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DHS S&T Center of Excellence for Cross-Border Threat Screening and Supply Chain Defense - Partner
The Department of Homeland Security (DHS) Science and Technology Directorate (S&T) Office of University Programs (OUP) is requesting applications from U.S. colleges and universities to serve as a partner institution for the Center for Cross-Border Threat Screening and Supply Chain Defense (CBTS). OUP is also posting a separate NOFO for eligible applicants to submit lead proposals for consideration.
The DHS COEs are university consortia that work closely with DHS Components and their partners to conduct research, develop and transition mission-relevant science and technology, educate the next generation of homeland security technical experts, and train the current workforce in the latest scientific applications. Each COE is led by a U.S. college or university and involves multiple partners for varying lengths of time. COE partners include other academic institutions, industry, DHS Components, Department of Energy National Laboratories and other Federally-Funded Research and Development Centers (FFRDCs), other federal agencies that have homeland security-relevant missions, state/local/tribal governments, non-profits, and first responder organizations. DHS envisions the COEs as long-term trusted academic partners that provide an array of resources to help DHS and its partners achieve their missions, and improve their operations. OUP maintains both financial assistance and contract mechanisms for DHS to access COE capabilities. The COEs that make up the COE network are listed at https://www.dhs.gov/st-centersexcellence. The new Center will be a fully-integrated component of the COE network and will take advantage of the network's resources to develop missioncritical research, education, and technology transition programs.
The Cross Border Threat Screening and Supply Chain Defense Center of Excellence will research and develop solutions, protocols, and capabilities to enhance the ability of DHS and its partners to detect, assess, and respond to known and unknown biological threats and hazards that could adversely impact the Nation’s people, agriculture, and economy. There are numerous organizations across the public and private sector that have a role in detecting threats and mitigating consequences. This Center will support DHS improve its operational capabilities that contribute the Nation’s layered defense.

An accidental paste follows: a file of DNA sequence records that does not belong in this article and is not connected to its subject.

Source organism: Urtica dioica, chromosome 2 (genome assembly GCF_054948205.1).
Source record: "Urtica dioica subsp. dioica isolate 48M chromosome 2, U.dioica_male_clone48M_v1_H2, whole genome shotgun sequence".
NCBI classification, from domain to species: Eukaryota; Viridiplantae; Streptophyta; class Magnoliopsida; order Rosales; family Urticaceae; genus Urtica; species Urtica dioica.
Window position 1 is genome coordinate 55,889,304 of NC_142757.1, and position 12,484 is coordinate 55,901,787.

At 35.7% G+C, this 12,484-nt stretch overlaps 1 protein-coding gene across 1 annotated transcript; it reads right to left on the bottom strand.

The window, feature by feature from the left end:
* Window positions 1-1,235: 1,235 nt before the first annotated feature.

COEs should describe how technologies and concepts could be integrated into DHS operations to enhance screening and bio-threat identification, assessment, and prevention. Potential approaches include the utilization of innovative technologies (e.g., screening physical cargo and passengers and data analysis to identify potential conditions that warrant greater scrutiny), optimized operational procedures, and a skilled workforce trained in latest methods to identify and respond to biological threats and their corresponding impact on health and the economy.
S&T expects any Partner institution awarded under this NOFO to become a fully integrated component of the COE. Partner applicants must select and clearly identify if their proposed project aligns with the Research Program or the Workforce Development Program. Applicants may only propose 1 project per proposal; however they may submit more than 1 proposal.
Deadline: Aug. 4, 2017
Areas of Interest
- Topic Area One: Detecting Threats and Disruptions to People and Global Supply Chains
- Topic Area Two: Data Integration and Analytics
- Topic Area Three: Novel Operational Methods to Use Emerging Tools to Reduce Risk
- Topic Area Four: Workforce Development
- Topic Area Five: Time Critical Response Support
The Center Partner designation is restricted to an accredited institution of higher education in the United States, in accordance with 6 U.S.C. 188(b)(2)(A) which specifies: "The Secretary, acting through the Under Secretary for Science and Technology, shall designate a university-based center or several university-based centers for homeland security."
Proposals must be submitted by an accredited U.S. institution of higher education that, along with its chosen partners, has the ability and capacity to conduct the required research. The applicant institution must be identified as the official lead for proposal submission and subsequent negotiations.
Applicants must submit only 1 project per proposal. Applicants may submit more than 1 proposal. Principal Investigators that are already Partners under a Center Lead application may not submit the same application under this Partner NOFO.
Applicants may propose projects lasting up to 2 years, with total budgets up to $500,000. However, Center projects are funded in 1-year increments. Subsequent to the first year, Center and project funding is dependent on successful performance in prior years, the relevance of project outcomes to current homeland security research priorities, and availability of funds. Multi-year project proposals should provide a summary of their long-term vision, timeframe, research and education outcomes, technology transfer or transition pathway, and potential realworld applications.